UNDP South Africa launches the Africa Human Development ReportNov 8, 2016
Accelerating Gender Equality and Women’s Empowerment in Africa.
Pretoria – UNDP South Africa in partnership with UN Women and the Commission on Gender Equality launched the second Africa Human Development Report published by UNDP entitled: Africa Human Development Report 2016, Accelerating Gender Equality and Women’s Empowerment in Africa.
The report was launched on Thursday 27 October 2016 at the Sheraton Hotel, in Pretoria. The aim of the launch was to stimulate policy debate and discussions on what further steps are needed to ensure that gender equality is more fully integrated into national agendas and on-going policy dialogues across South Africa. Participants included policymakers development practitioners, development organizations, representatives from the private sector, civil society, academia, and other relevant stakeholders.
UNDP has been publishing Human Development Reports since 1990 to stimulate policy dialogue on topical development issues at global, regional and national levels. Over the years, these Human Development Reports have positioned UNDP as a thought leader and the reports have served as a guide for countries to consider options that enhance human development and expand people’s choices. The Human Development Index, a composite indicator that tracks progress against education, health, and income measures, has benchmarked countries on human development since 1990.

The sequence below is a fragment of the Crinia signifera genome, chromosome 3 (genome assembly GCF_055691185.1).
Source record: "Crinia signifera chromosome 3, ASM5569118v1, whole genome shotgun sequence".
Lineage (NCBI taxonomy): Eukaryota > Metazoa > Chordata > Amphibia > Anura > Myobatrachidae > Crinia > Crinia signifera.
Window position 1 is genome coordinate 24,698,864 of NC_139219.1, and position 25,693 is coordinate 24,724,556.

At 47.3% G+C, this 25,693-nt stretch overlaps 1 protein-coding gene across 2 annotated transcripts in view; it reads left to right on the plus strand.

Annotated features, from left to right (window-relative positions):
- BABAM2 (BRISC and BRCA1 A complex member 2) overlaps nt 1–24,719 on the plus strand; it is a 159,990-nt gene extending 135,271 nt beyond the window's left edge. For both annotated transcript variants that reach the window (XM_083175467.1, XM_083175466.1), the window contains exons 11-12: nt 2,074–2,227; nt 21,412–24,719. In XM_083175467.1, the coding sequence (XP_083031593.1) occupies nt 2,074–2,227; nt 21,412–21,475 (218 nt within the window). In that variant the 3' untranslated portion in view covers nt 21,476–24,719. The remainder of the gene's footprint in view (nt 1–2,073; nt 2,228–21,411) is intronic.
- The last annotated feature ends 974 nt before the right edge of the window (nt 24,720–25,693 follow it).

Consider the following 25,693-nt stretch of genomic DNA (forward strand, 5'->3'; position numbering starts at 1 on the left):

The 2016 Africa Human Development Report reviewed the on-going efforts of African countries to accelerate the pace of assuring women’s empowerment through all spheres of society – in the home and community, in health and educational attainment, in the workplace, and in political participation and leadership. While significant progress has been made across numerous fronts in most countries, gender equality for African women and girls is still far from satisfactory. To address the gender gap, this report adopts a political economy approach to gender equality and women’s empowerment in Africa.
In his opening remarks, UN Resident Coordinator and UNDP Resident Representative Mr. Gana Fofang, highlighted the achievements that Africa as a continent has made as well as emphasized the achievements of South Africa.
“The 2016 Africa Human Development Report noted these important achievements, and also places emphasis on the fact that in Africa women of child bearing age are at a higher risk of premature death; nearly one out of two (45.6%) have experienced sexual or physical violence of some kind during their lifetimes mainly from persons known to them. However, South Africa has made great gains in education and the MDG on Education is one of the goals met in terms of access, but for Africa as a whole, one in four girls of primary school age and one in five boys had never attended school or left school without completing primary education,” Mr. Fofang said.